The university and Houston Independent School District jointly established The Rice School-a kindergarten through 8th grade public magnet school in Houston. The school opened in August 1994. Through Cy-Fair ISD Rice University offers a credit course based summer school for grades 8 through 12. They also have skills based classes during the summer in the Rice Summer School.

    Innovation District

    In early 2019 Rice announced the site where the abandoned Sears building in Midtown Houston stood along with its surrounding area would be transformed into the “The Ion” the hub of the 16-acre South Main Innovation District. President of Rice David Leebron stated “We chose the name Ion because it’s from the Greek ienai, which means ‘go’. We see it as embodying the ever-forward motion of discovery, the spark at the center of a truly original idea.”

    Students of Rice and other Houston-area colleges and universities making up the Student Coalition for a Just and Equitable Innovation Corridor are advocating for a Community Benefits Agreement (CBA)-a contractual agreement between a developer and a community coalition. Residents of neighboring Third Ward and other members of the Houston Coalition for Equitable Development Without Displacement (HCEDD) have faced consistent opposition from the City of Houston and Rice Management Company to a CBA as traditionally defined in favor of an agreement between the latter two entities without a community coalition signatory.

    Organization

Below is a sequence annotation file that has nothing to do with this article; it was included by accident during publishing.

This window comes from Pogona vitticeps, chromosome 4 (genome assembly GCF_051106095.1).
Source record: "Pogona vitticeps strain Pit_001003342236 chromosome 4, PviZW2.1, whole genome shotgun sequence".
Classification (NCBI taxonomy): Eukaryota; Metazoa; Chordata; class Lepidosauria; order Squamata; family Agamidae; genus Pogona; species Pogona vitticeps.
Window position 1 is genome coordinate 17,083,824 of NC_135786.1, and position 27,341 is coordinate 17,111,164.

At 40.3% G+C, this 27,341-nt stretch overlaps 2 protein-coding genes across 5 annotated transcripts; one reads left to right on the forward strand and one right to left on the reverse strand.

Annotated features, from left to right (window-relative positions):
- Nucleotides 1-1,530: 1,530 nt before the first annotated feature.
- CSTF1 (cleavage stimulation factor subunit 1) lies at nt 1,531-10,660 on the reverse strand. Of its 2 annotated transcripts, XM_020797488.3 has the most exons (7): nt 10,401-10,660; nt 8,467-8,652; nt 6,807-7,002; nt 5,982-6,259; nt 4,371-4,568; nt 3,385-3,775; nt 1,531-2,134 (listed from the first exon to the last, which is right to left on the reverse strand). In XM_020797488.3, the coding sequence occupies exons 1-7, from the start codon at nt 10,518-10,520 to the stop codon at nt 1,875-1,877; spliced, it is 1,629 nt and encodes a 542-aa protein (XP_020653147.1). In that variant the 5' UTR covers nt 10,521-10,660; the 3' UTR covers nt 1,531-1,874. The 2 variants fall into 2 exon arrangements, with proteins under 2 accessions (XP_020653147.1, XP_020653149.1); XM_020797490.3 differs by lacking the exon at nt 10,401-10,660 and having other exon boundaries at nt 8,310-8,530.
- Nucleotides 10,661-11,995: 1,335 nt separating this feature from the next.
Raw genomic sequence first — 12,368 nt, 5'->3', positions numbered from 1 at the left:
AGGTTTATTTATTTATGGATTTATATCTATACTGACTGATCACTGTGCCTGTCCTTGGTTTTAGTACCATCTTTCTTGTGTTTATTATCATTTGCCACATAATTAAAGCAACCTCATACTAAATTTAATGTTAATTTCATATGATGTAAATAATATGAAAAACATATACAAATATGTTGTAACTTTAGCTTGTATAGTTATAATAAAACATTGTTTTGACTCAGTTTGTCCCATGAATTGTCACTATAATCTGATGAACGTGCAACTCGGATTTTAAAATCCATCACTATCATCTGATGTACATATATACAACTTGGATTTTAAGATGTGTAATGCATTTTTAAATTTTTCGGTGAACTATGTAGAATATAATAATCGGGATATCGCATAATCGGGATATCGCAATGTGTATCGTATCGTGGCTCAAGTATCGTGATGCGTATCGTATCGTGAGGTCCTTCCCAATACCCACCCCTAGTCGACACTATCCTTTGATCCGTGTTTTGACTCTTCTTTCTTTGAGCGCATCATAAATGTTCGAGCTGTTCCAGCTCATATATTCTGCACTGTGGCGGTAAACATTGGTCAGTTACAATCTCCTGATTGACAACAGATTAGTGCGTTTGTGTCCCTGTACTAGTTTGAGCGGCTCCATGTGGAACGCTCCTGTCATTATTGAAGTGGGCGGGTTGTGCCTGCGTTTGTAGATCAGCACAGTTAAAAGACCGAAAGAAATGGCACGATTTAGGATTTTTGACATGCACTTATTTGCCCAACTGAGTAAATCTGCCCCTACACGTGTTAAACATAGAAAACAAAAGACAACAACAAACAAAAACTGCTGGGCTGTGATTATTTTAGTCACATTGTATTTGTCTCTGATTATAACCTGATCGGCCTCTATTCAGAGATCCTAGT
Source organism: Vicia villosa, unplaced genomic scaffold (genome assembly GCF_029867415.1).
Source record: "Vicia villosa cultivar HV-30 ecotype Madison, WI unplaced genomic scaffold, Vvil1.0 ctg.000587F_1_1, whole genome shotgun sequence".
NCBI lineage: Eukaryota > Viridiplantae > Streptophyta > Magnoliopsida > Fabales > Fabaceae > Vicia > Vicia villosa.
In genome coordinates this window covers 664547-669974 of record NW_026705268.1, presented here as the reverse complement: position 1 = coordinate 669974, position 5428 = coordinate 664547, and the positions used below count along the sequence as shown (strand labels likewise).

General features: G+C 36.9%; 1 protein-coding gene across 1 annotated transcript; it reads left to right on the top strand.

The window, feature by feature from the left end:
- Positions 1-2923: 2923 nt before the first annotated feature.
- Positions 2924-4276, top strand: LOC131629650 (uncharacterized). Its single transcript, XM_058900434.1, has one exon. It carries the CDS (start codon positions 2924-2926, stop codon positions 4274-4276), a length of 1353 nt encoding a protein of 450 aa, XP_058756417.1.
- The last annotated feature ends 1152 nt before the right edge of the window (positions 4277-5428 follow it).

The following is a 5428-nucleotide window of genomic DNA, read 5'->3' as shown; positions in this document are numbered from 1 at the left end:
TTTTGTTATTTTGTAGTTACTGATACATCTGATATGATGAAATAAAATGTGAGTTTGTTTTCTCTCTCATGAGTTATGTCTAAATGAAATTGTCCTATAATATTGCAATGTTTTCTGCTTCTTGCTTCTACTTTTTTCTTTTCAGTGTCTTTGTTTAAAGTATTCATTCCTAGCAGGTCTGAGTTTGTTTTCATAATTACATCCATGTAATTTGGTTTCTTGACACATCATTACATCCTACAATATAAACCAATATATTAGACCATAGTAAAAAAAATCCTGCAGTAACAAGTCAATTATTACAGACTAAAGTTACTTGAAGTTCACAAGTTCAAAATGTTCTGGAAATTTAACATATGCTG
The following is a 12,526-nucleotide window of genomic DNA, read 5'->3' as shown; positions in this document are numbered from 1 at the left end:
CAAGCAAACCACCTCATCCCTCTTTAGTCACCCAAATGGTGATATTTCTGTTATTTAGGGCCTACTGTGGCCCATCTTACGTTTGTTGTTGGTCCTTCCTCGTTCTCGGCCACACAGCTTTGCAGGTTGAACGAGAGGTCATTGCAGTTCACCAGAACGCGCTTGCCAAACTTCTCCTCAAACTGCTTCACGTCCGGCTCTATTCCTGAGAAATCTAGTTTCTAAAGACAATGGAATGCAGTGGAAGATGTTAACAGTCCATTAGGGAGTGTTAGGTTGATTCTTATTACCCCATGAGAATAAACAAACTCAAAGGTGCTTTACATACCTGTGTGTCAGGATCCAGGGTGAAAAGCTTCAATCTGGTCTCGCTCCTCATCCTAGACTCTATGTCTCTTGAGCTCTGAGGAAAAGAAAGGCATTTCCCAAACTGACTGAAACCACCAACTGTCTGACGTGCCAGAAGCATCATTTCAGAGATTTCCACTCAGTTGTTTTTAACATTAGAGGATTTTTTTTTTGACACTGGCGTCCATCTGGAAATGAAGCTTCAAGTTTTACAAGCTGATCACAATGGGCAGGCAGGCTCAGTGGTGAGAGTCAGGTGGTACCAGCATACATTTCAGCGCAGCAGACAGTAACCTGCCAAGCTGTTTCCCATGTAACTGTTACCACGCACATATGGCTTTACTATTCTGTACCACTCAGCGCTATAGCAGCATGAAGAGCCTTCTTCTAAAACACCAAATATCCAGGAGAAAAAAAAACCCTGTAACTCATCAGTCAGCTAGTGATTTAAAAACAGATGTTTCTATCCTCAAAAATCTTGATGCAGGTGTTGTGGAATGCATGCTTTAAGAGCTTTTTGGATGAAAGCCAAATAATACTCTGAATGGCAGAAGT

Rice University is chartered as a non-profit organization and is governed by a privately appointed board of trustees. The board consists of a maximum of 25 voting members who serve four-year terms. The trustees serve without compensation and a simple majority of trustees must reside in Texas including at least four within the greater Houston area. The board of trustees delegates its power by appointing a president to serve as the chief executive of the university. David W. Leebron was appointed president in 2004 and succeeded Malcolm Gillis who served since 1993. The provost six vice presidents and other university officials report to the president. The president is advised by a University Council composed of the provost, eight members of the Faculty Council, two staff members, one graduate student, and two undergraduate students. The president presides over a Faculty Council which has the authority to alter curricular requirements, establish new degree programs, and approve candidates for degrees.

    The university’s academics are organized into several schools. Schools that have undergraduate and graduate programs include:

    The Rice University School of Architecture
    The George R. Brown School of Engineering
    The School of Humanities
    The Shepherd School of Music
    The Wiess School of Natural Sciences
    The Rice University School of Social Sciences

    Two schools have only graduate programs:

    The Jesse H. Jones Graduate School of Management
    The Susanne M. Glasscock School of Continuing Studies

    Rice’s undergraduate students benefit from a centralized admissions process which admits new students to the university as a whole, rather than a specific school (the schools of Music and Architecture are decentralized). Students are encouraged to select the major path that best suits their desires; a student can later decide that they would rather pursue study in another field or continue their current coursework and add a second or third major. These transitions are designed to be simple at Rice with students not required to decide on a specific major until their sophomore year of study.

    Rice’s academics are organized into six schools which offer courses of study at the graduate and undergraduate level, with two more being primarily focused on graduate education, while offering select opportunities for undergraduate students. Rice offers 360 degrees in over 60 departments. There are 40 undergraduate degree programs, 51 masters programs, and 29 doctoral programs.